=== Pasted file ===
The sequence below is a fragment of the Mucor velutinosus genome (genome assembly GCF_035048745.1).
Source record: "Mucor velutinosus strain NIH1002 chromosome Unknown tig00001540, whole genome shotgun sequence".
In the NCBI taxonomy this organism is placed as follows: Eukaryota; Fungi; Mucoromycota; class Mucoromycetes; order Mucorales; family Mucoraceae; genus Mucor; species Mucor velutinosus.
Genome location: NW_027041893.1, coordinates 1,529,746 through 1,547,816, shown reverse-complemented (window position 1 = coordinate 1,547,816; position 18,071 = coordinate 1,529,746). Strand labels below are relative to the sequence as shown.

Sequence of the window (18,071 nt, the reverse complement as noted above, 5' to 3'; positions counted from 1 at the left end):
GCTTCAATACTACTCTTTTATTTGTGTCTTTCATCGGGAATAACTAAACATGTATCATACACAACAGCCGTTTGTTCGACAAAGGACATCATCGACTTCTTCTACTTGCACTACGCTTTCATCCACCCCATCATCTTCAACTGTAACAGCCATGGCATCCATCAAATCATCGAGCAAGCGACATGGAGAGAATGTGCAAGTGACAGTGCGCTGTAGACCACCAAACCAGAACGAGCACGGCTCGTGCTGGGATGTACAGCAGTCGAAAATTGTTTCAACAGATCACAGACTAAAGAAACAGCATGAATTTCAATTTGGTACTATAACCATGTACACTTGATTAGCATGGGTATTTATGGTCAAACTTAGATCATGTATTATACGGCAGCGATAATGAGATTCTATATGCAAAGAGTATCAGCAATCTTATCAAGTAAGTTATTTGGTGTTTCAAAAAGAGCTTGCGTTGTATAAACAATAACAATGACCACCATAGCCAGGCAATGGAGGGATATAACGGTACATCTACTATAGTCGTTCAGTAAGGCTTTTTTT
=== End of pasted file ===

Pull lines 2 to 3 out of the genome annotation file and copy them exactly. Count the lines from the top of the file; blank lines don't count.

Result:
Source record: "Mucor velutinosus strain NIH1002 chromosome Unknown tig00001540, whole genome shotgun sequence".
In the NCBI taxonomy this organism is placed as follows: Eukaryota; Fungi; Mucoromycota; class Mucoromycetes; order Mucorales; family Mucoraceae; genus Mucor; species Mucor velutinosus.